As the President of the National Organization for Women in Wichita, Kansas in the 1980s, I went toe to toe with the anti-abortion extremists outside the clinic of Dr. George Tiller every Saturday morning while trying to get female patients safely through the doors. And as the main pro-choice spokesperson in the state's largest media market, I got plenty of threats - enough to watch my back every time I walked out of my house at night.
But my situation was child's play compared to what Dr. Tiller endured in the service of women's rights. His clinic was bombed. His house was picketed. His family was harassed. He survived a shooting in both arms.
Despite all of his, he endured and continued to serve women in dire need of help. He was often the last hope for desperate women carrying fetuses that were severely deformed with no chance of survival, but still having the potential to take the woman's life if carried to term. And as we all know, Dr. Tiller's luck ran out last Sunday when he was murdered in church.
Women's rights advocates and persons of good will everywhere are shocked and outraged at this act of domestic terrorism. President Obama is also, according to his very brief statement denouncing "heinous acts of violence" such as that visited on Tiller.
Good start - but where's the rest? Where is the action plan? Where is the mobilization? I would have liked to see the President surrounded by his law enforcement team--leaders of the Department of Justice, Department of Homeland Security, and their component agencies such as the Bureau of Alcohol, Tobacco, Firearms, and Explosives and the FBI--making a very high profile public statement with coverage on all the major media outlets stating unequivocally that this kind of domestic terrorism will not be tolerated. I want the president to stand up and say that EVERY avenue of law enforcement, from financial investigations to violation of gun laws, will be used against the extremist groups, including extremist Christian groups, who foment and support this kind of terrorism.
So far, we have only a statement from Attorney General Eric Holder that he has made the US Marshal Service available for greater security at clinics, but there is not so much as a press release on the DOJ website. We need more. The New York Times has called on Mr. Holder to consider taking the additional step of revitalizing the National Task Force on Violence against Health Care Providers that former Attorney General Janet Reno established during the Clinton years.
If the President had directed that that be done in conjunction with making a strong visible statement about beefed up law enforcement instead of merely issuing a sound bite, maybe we would have seen that played over and over in the media instead of hate-filled journalists denouncing women who seek abortions and those that help them as criminals worthy of hunting down. Nothing like giving the next nut-case some more fuel to go after the next abortion rights doctor.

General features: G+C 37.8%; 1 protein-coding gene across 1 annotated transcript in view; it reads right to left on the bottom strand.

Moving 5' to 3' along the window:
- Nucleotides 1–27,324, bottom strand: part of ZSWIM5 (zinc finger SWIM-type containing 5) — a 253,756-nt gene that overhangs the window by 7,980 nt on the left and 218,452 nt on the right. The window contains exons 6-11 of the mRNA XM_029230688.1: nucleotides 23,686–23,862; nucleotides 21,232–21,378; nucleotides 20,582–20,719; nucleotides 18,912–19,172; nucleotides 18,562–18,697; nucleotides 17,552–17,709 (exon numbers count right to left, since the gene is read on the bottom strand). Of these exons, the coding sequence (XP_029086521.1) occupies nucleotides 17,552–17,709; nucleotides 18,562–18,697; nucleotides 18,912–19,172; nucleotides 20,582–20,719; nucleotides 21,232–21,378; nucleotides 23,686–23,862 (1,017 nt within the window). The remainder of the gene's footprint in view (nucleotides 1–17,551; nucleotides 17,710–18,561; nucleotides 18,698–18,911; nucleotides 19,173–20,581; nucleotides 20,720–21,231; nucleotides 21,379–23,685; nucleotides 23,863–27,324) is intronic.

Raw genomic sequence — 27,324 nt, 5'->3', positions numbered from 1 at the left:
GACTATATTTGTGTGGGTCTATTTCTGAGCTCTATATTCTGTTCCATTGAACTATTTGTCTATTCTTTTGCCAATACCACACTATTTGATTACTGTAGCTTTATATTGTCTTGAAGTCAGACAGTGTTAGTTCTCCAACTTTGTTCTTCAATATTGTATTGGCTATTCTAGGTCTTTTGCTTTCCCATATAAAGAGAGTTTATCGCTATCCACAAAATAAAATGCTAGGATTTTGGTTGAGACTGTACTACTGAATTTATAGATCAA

Only a couple of months ago Homeland Security Secretary Janet Napolitano had to apologize for a report from her department that pointed out the very real likelihood of just the type of act that occurred on Sunday. Perhaps that report was issued because the president was trying to find common ground with the anti-abortionists. I'm all for dialogue, but only after the president strongly states that forging common ground with them means they must act to stamp out this kind of terrorism in their own ranks. We say it all the time about Islamic extremists. Why not the Christian extremists?
Mr. Obama knows the two ends will never meet on abortion itself, so he wants dialogue on reducing unwanted pregnancy. Having birth control freely available in all our schools would be a great first step, but - whoops -- we haven't yet zeroed out all the "abstinence only" funding in the President's budget for 2010. A LOT of that money goes to anti-abortion groups. Not a cent goes to groups advocating responsible birth control.
The majority of women and men in this country are pro choice. Nobody is against the efforts to make abortion less prevalent-- we're all for that too. Abortion is not a pleasant procedure. I've never spoken with a woman who wouldn't have preferred not to have one. But to preserve women's lives, we simply must keep it safe, legal and available. The campaign of domestic terrorism -- against abortion providers, abortion clinics, women who have abortions, foundations that fund research and advocacy on reproductive rights, and those who write and speak favorably about the right to abortion -- is designed to make it increasingly unsafe and unavailable.
Having watched several hours of the 'liberal' media over the last three days, both MSNBC and CNN, I have not heard the role of Christian extremism in fomenting tragedies such as the Tiller murder condemned even once. Our media are so fond of decrying and condemning Islamic extremism--why not condemn Christian extremism? Many of those who purvey hate against abortion providers and encourage violence against them do so in the name of Jesus Christ, a man whose teachings are generally regarded as the core of the Christian religion.
We cannot allow Christian extremists to drive our society toward a state of anarchy, in which civilians have no protection against the risk of bodily harm or even death at the hands of these religiously inspired terrorists. I say this as someone who has experienced these threats first hand. Those who work in the abortion rights movement feel increasingly isolated and vulnerable. We all have a moral obligation to stand with them against intimidation and terrorism.
The great majority of Christians are not terrorists. They are people of good will. The president himself should call on his fellow Christians to root out extremism in their ranks - a strong beginning point for any dialogue on common ground.
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